The overall least squares mean gestation period was 111.49 0.34 days (Table 1). Published literature revealed that the gestation period ranged from 111.38 to 112.9 in exotic-desi crosses (Nath et al 2002 and Prakash et al 2008).


Table 1.  Least squares means for gestation period and litter traits of crossbred pigs

 

n

Gestation period

(days)

Litter size at

Litter weight (kg) at

birth

weaning

birth

weaning

Mean

SE

Mean

SE

Mean

SE

Mean

SE

Mean

SE

Overall

433

111

0.34

6.78

0.11

6.22

0.11

7.53

0.12

60.8

1.00

Genetic group

 50% LWY

215

112

0.47

6.73

0.16

6.13

0.16

7.46

0.17

58.9

1.40

 75% LWY

218

111

0.47

6.83

0.16

6.31

0.16

7.61

0.17

62.7

1.41

Period of birth

  2000-2002

159

113a

0.55

6.81ab

0.18

6.14a

0.18

7.77a

0.20

61.9a

1.63

  2003-2005

152

111b

0.56

6.36b

0.19

5.84b

0.19

6.95b

0.21

56.3b

1.67

  2006-2008

122

111b

0.63

7.16a

0.21

6.67a

0.21

7.89a

0.23

64.1a

1.87

Season of birth

  Summer

159

113a

0.55

6.67ab

0.18

6.02ab

0.18

7.41

0.20

58.2b

1.63

  Rainy

119

110b

0.64

7.18a

0.21

6.70a

0.21

7.92

0.23

66.4a

1.89

  Winter

155

111b

0.56

6.48b

0.19

5.92b

0.19

7.27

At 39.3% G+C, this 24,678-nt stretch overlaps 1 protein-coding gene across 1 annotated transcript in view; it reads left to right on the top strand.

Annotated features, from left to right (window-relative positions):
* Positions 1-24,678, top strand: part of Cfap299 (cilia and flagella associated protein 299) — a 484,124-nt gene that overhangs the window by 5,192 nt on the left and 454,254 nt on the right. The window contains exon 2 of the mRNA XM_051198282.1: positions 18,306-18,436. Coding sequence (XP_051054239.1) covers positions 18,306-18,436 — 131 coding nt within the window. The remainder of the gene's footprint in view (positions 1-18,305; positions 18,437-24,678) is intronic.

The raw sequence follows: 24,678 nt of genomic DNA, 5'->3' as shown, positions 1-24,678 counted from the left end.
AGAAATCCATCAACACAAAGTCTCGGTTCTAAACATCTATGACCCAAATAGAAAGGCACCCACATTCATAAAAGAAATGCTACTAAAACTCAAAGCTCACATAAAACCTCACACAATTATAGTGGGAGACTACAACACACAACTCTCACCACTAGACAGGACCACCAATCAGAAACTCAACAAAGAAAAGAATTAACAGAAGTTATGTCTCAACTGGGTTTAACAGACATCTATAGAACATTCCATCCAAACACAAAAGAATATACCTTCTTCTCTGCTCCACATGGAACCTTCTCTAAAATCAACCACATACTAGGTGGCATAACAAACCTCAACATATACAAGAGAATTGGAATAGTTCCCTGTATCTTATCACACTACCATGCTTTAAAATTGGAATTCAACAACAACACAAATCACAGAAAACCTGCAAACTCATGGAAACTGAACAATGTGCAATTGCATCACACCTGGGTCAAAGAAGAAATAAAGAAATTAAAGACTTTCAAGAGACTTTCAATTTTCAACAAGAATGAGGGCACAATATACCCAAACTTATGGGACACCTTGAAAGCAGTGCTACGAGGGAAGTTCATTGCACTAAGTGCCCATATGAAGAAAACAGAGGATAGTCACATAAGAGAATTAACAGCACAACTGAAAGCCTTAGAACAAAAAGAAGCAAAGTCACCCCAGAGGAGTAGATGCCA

0.21

57.8b

1.66

Means with similar superscript(s) do not differ significantly (P>0.05).


The non-significant effect of genetic group observed in the present study is in conformity with the findings of Prakash et al (2008). Significant effect of period (P<0.05) and season of birth (P<0.01) was observed on gestation period. Mukhopadhyay et al (1992) also found a significant effect of season while Das et al (2005) found a non-significant effect of season on gestation period.

 

Litter size

 

The overall least squares mean litter size in the present investigation was 6.78 0.11 at birth and 6.22 0.11 at weaning (Table1). Kumari et al (2008) and Prakash et al (2008) also found almost a similar litter size which ranged from 6.22 to 6.82 at birth and 5.54 to 6.33 at weaning in LWY-desi crossbreds. 

 

The effect of genetic group was found to be non-significant on both the litter size at birth and weaning. Tummaruk et al (2004) reported a non-significant influence of genetic group on litter traits while a significant effect was observed by Nandakumar et al (2004) and Prakash et al (2008). The genetic groups in the present investigation belong to 50 and 75% LWY-desi crossbreds and not two separate breeds and this might be the reason for the non-significant effect of genetic group on litter size observed in the present study. 

 

Both period and season of birth had significant influence on litter size at birth and weaning. Significant effect of season of birth was found on litter size (Kumari et al 2008 and Prakash et al 2008). Chhabra et al (1996) found significant effect of year on the litter size at birth and weaning.

 

Litters born during rainy season recorded a higher litter size at birth and weaning which is in agreement with Kumari et al (2008) and Prakash et al (2008). However, Deka et al (2002) and Nandakumar et al (2003) found that the largest litters at birth and weaning were observed in sows farrowing during pre-monsoon season. Season generally influences the litter traits through factors such as ambient temperature, relative humidity and availability of feed.